With a madcap show featuring uproarious acrobatics accompanied by raucous music, Phare could be described as Cambodia’s answer to Cirque du Soleil, and not long ago it was playing to packed houses in the town of Siem Reap night after night.
All the performers have a story to tell. Drawn from among the country’s beggars, orphans, victims of human trafficking, and drug addicts, they have developed skills and found new purpose in life. Phare has also been the prime source of funding for 1,200 students at an arts school – Phare Ponleu Selpak (PPS) – in the city of Battambang.
Early this year, however, the coronavirus pandemic struck and the Cambodian government put travel restrictions in place. As tourist arrivals slowed to a trickle and then stopped altogether, the audiences stopped coming, and Phare found itself teetering.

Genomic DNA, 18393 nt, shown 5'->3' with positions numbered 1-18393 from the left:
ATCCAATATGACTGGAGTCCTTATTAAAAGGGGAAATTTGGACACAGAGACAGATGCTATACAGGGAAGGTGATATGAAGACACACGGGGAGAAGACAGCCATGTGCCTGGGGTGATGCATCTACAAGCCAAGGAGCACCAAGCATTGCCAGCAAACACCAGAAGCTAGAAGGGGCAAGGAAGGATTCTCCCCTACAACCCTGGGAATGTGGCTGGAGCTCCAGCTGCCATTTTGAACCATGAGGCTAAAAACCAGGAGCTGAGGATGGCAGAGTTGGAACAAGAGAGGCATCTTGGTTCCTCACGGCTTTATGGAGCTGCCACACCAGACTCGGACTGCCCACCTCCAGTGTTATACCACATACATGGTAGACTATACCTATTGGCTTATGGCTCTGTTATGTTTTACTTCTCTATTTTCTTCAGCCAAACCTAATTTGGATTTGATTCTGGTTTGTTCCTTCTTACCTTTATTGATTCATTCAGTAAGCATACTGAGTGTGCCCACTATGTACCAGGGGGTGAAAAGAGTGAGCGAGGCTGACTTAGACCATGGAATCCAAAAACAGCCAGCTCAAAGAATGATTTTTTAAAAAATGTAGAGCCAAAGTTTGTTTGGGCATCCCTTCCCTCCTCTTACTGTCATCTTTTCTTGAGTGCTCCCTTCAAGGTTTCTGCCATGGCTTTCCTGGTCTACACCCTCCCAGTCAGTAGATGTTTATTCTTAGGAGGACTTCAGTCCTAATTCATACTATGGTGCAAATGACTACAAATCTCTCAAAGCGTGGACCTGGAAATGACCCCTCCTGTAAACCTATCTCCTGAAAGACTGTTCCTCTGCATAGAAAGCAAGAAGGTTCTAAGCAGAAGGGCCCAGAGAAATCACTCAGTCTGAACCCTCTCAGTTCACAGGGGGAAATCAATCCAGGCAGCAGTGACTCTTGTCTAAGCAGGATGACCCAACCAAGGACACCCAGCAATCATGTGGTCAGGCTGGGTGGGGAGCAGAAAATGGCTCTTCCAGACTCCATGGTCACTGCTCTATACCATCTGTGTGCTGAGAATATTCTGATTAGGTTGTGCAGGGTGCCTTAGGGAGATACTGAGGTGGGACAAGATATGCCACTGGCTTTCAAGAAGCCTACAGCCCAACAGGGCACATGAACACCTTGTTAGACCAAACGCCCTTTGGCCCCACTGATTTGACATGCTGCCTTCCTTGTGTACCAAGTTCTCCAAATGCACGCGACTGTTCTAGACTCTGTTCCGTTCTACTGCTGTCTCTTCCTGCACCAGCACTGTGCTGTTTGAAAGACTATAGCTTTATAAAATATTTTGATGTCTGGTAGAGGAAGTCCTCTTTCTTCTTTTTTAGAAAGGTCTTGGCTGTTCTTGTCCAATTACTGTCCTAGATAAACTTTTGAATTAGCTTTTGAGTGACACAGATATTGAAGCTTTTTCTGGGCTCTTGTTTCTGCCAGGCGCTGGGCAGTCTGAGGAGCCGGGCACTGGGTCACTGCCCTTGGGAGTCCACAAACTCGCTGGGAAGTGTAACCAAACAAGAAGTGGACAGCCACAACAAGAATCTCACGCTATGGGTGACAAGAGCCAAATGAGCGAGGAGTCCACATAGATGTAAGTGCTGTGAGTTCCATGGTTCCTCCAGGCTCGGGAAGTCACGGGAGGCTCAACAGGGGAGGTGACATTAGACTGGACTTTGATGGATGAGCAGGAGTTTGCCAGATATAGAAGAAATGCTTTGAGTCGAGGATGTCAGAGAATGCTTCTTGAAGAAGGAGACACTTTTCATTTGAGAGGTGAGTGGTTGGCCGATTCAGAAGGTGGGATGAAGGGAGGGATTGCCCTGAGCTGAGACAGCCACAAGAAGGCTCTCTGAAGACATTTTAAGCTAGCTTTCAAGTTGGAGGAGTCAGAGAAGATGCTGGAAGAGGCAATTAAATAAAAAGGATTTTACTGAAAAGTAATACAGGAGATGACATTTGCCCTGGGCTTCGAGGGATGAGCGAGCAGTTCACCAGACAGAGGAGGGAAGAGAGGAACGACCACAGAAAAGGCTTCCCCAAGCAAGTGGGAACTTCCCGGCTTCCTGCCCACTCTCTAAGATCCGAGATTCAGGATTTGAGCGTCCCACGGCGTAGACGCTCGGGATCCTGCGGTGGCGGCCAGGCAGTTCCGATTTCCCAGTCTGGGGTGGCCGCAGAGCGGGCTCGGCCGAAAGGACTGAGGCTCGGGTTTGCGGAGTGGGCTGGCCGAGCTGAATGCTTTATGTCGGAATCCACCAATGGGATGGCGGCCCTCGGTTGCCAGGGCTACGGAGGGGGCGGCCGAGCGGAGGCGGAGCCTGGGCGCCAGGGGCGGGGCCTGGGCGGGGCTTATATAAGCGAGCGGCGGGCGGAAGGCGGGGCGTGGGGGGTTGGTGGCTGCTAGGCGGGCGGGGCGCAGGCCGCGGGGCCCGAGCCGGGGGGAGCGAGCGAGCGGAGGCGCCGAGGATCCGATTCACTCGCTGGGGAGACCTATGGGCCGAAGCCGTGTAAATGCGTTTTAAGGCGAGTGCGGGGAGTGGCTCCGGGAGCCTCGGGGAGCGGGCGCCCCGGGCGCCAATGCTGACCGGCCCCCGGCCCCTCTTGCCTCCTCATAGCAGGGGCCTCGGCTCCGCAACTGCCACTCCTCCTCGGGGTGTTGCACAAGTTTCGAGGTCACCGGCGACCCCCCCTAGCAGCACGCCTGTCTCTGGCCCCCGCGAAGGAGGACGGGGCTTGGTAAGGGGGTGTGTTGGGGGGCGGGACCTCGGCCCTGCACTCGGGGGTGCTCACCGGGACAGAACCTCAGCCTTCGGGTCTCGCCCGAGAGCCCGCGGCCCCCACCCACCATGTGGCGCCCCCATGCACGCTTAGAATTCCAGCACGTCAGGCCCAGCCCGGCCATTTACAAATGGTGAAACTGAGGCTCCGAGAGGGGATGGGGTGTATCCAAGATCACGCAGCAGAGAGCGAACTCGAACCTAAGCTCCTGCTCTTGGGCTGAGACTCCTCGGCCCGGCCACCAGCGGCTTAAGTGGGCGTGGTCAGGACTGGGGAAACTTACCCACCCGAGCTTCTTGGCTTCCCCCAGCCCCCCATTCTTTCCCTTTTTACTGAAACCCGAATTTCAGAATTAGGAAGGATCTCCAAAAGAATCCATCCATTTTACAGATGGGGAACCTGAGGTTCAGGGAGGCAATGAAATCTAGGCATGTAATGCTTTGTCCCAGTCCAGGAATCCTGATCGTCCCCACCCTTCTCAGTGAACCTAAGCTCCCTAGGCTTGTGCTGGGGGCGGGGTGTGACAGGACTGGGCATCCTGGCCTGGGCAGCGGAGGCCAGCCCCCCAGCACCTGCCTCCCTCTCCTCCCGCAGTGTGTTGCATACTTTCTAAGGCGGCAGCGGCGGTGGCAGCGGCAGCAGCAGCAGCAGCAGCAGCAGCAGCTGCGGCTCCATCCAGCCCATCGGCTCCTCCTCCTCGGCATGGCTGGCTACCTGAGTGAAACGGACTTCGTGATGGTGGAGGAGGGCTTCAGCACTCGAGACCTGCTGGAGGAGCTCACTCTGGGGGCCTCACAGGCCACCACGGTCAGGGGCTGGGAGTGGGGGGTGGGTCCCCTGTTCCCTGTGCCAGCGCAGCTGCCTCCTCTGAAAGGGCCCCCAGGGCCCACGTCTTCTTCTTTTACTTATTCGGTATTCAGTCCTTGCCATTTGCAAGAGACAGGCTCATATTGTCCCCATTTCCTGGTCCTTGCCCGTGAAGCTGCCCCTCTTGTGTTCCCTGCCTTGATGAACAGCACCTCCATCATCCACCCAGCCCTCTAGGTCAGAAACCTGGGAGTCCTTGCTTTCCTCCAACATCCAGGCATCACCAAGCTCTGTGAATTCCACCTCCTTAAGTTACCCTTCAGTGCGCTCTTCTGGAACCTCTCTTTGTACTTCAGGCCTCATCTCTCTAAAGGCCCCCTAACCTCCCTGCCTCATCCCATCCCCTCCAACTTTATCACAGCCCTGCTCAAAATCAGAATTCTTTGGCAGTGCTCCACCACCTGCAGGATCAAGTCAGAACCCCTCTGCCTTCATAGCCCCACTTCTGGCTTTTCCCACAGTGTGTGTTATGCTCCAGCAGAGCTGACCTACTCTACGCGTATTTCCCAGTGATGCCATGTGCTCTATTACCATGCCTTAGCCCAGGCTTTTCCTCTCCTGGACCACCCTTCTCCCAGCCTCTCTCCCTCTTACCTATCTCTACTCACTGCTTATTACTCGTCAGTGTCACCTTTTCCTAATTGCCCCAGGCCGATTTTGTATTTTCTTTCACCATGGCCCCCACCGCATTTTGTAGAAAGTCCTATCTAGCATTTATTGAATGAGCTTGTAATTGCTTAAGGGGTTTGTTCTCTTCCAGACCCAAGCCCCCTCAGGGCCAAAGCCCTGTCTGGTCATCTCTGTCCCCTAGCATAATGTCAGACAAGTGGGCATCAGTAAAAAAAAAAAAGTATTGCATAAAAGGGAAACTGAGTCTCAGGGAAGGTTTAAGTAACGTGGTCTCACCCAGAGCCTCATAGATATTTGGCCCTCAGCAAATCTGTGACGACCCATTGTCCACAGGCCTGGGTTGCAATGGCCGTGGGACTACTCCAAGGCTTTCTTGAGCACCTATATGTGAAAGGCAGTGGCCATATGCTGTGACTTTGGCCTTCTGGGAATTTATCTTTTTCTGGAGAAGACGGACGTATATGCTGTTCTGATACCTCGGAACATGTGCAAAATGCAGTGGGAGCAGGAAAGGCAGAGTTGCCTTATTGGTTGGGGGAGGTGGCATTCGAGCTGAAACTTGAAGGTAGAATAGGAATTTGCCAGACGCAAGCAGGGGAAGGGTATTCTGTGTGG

“Tourism to Cambodia has vanished, which is devastating for people whose livelihood depends on it, says Khuon Chanreaksmey, deputy director of PPS.
“The PPS school receives over half its annual budget of US$1 million from Phare circus. The circus depends on visitors to Cambodia. The longer this continues, the harder it becomes for the circus to cover costs, pay salaries and support the school.”
When the circus is running according to its regular schedule, Phare’s nightly extravaganzas are an enthralling mix of skill and daring, performed to a cacophony of live music played on instruments ranging from traditional Cambodian gongs to electric guitars…
Read the Full Article at South China Morning Post
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